Rudi Koertzen

South Africa will play the England Lions in a warm-up game while sporting black armbands in memory of the famous umpire Rudi Koertzen, who tragically passed away at the age of 73.

Koertzen was reportedly one of four persons died in a car accident close to Riversdale, according to reports from South Africa. He had spent the weekend playing golf with several pals and was flying home from Cape Town.

“He went on a golf tournament with some of his friends, and they were meant to return back on Monday, but it seems they opted to play another round of golf,” Rudi Koertzen Jr. told South Africa’s Algoa FM News.

And Cricket South Africa, which notified journalists present at Canterbury for their tour game against the Lions that Koertzen’s passing was the reason the players would be donning black armbands, corroborated the information.

On social media, the illustrious Indian opener Virender Sehwag paid respect, writing: “Vale Rudi Koertzen! Shanti Om. We send our sympathies to his family and friends. a wonderful relationship with him. He would chastise me and say, “Play intelligently, I want to see your batting,” if I made a hasty shot.

“Once, he asked me for advice on a specific brand of cricket pads to purchase for his son. He was really appreciative of the gift I gave him. a gentleman and an amazing individual. Rudi, I’ll miss you. Om Shanti

Fellow umpire Aleem Dar said: “It is a very big loss foremost for his family and then for South Africa and cricket. I stood in so many games with him. He was not only very good as an umpire but also an excellent colleague, always very cooperative on field and also always willing to help off the field. Because of the way he was, he was also well-respected by players.”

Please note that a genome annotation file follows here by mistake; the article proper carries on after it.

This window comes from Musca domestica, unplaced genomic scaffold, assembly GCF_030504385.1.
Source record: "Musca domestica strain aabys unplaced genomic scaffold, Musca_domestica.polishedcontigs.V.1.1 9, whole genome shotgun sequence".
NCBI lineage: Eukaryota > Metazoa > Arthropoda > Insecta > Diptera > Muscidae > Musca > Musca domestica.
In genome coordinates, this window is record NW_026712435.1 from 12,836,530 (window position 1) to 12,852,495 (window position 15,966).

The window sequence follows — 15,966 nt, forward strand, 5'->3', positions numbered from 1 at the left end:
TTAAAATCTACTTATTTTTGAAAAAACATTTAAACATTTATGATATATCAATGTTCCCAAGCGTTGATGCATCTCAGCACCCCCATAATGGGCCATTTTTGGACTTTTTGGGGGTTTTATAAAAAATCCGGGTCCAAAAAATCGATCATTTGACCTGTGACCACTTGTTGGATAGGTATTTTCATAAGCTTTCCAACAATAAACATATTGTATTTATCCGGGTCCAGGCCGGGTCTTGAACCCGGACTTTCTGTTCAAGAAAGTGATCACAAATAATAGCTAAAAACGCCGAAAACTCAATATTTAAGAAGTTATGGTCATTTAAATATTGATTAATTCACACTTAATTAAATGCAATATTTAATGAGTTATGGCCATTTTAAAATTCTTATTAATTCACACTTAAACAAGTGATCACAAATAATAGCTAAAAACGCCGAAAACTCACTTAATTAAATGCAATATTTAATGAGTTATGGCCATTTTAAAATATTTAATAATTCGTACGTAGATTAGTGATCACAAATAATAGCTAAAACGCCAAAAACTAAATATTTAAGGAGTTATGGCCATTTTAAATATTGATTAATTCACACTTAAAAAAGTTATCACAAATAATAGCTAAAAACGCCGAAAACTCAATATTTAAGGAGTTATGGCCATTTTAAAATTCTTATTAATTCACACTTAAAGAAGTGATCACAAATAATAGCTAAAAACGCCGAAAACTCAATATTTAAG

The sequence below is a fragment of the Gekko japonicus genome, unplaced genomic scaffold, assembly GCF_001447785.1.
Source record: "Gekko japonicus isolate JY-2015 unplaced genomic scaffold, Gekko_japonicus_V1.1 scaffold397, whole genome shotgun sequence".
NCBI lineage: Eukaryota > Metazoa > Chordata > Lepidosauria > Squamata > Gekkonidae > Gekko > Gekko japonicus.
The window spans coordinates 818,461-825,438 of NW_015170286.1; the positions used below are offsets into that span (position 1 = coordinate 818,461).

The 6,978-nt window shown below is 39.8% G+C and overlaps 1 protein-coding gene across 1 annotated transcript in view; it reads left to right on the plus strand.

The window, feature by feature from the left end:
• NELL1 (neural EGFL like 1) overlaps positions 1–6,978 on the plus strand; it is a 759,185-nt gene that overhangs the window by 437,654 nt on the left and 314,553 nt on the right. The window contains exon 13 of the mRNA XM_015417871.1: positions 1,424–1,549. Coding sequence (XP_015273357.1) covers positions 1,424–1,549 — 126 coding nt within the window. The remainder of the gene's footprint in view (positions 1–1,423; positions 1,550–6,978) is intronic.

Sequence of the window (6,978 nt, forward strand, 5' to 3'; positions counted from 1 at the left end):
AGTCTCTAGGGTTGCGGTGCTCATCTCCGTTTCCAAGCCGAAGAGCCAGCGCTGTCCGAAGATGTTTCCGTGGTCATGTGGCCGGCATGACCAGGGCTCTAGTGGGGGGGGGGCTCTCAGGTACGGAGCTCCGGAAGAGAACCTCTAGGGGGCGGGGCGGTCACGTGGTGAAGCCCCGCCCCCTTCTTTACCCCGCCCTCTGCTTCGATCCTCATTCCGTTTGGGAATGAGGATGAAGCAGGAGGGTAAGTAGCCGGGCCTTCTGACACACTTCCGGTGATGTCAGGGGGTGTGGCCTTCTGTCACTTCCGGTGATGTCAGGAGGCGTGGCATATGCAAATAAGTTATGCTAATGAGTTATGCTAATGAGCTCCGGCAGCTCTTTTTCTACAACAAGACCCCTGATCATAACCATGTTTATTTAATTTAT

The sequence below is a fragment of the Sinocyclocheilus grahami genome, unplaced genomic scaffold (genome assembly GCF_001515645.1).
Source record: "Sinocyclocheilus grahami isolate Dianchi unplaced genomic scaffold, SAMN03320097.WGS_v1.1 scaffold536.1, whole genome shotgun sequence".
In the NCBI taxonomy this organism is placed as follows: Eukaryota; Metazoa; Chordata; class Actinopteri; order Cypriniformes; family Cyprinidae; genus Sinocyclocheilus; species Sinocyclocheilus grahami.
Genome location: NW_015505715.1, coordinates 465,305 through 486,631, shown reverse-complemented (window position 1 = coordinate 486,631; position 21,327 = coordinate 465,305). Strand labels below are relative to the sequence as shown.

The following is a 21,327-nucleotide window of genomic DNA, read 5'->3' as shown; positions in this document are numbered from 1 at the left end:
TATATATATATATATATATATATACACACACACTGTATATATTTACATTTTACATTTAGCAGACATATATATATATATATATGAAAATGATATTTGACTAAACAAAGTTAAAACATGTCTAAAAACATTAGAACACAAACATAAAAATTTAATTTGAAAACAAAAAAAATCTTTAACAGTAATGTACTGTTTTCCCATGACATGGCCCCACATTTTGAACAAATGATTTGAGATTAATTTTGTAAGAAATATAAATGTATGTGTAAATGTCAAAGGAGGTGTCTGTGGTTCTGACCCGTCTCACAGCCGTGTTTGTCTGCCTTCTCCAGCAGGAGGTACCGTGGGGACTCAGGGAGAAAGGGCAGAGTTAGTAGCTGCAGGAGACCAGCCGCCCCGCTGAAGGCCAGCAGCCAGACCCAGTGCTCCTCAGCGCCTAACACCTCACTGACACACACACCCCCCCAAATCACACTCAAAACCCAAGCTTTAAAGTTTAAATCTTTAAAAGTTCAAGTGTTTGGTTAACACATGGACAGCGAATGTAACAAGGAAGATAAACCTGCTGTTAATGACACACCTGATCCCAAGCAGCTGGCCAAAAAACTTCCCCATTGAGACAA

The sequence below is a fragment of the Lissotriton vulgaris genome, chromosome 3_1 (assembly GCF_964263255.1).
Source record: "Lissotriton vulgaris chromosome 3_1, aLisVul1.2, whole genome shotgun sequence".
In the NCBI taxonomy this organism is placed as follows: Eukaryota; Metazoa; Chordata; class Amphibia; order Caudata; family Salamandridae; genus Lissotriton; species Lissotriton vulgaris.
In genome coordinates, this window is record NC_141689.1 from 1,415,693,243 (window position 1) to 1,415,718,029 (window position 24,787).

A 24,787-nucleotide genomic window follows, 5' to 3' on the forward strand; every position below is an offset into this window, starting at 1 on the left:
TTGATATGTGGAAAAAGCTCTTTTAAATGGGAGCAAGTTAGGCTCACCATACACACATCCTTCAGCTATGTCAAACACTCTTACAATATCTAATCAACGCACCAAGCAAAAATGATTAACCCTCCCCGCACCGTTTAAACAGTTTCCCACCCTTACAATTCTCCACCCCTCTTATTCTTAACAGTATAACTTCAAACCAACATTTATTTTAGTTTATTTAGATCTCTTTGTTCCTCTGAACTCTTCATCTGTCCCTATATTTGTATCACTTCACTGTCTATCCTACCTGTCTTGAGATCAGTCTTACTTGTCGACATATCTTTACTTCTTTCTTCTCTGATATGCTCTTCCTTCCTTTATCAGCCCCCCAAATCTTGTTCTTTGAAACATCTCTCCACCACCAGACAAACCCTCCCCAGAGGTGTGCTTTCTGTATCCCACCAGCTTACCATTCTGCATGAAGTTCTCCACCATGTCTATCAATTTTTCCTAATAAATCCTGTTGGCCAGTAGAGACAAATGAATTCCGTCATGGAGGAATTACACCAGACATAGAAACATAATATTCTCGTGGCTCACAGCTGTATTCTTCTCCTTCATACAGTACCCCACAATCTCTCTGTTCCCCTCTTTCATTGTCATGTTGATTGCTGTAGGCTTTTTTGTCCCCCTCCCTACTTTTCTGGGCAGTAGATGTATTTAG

Marais Erasmus, a South African umpire, said: “Rudi had such a strong character, both physically and emotionally. He made it possible for South African umpires to compete on a global scale. made all of us think it’s doable. an actual legend. He taught me a lot as a young umpire.

Koertzen continued to officiate games in his native Despatch up until the time of his passing. Despatch Cricket Club said, “A legend in his own right passed away this morning and will undoubtedly leave a tremendous loss in the cricket world. “We want to send Uncle Rudi Koertzen’s family and loved ones our deepest condolences and empathy.”

As a standing referee for 331 international games, Koertzen earned a reputation for raising his finger slowly when ejecting players. He explained: “When I started to umpire, I used to stand with my hands in front of me in an interview with ESPNcricinfo in 2010.”

“One day when I was refereeing a TV game, I recall my wife telling me to take my hands off my front and place them behind my back as she watched the game. I started doing that, but I kept moving my hands around – it was in my pocket, then it was on my side – so I made the decision to grab hold of my left wrist with my right hand and keep it there so I couldn’t move it.

“It simply came easy to me to count one, two, three, consider where the ball was going, have a slow release, and begin raising it because I would hang on to it. I don’t believe that was done on purpose; it just stuck with me.

“One day at the Wanderers, I offered Daryll Cullinan some literature, and he gave me the moniker Slow Death. Why do you make me wait and endure pain for that slow-death decision, he demanded? It simply stuck with me. One day, I had to chuckle at one of the producers. They requested that it be sped up a bit because it was difficult to include it in the extremely slow-motion replays.”

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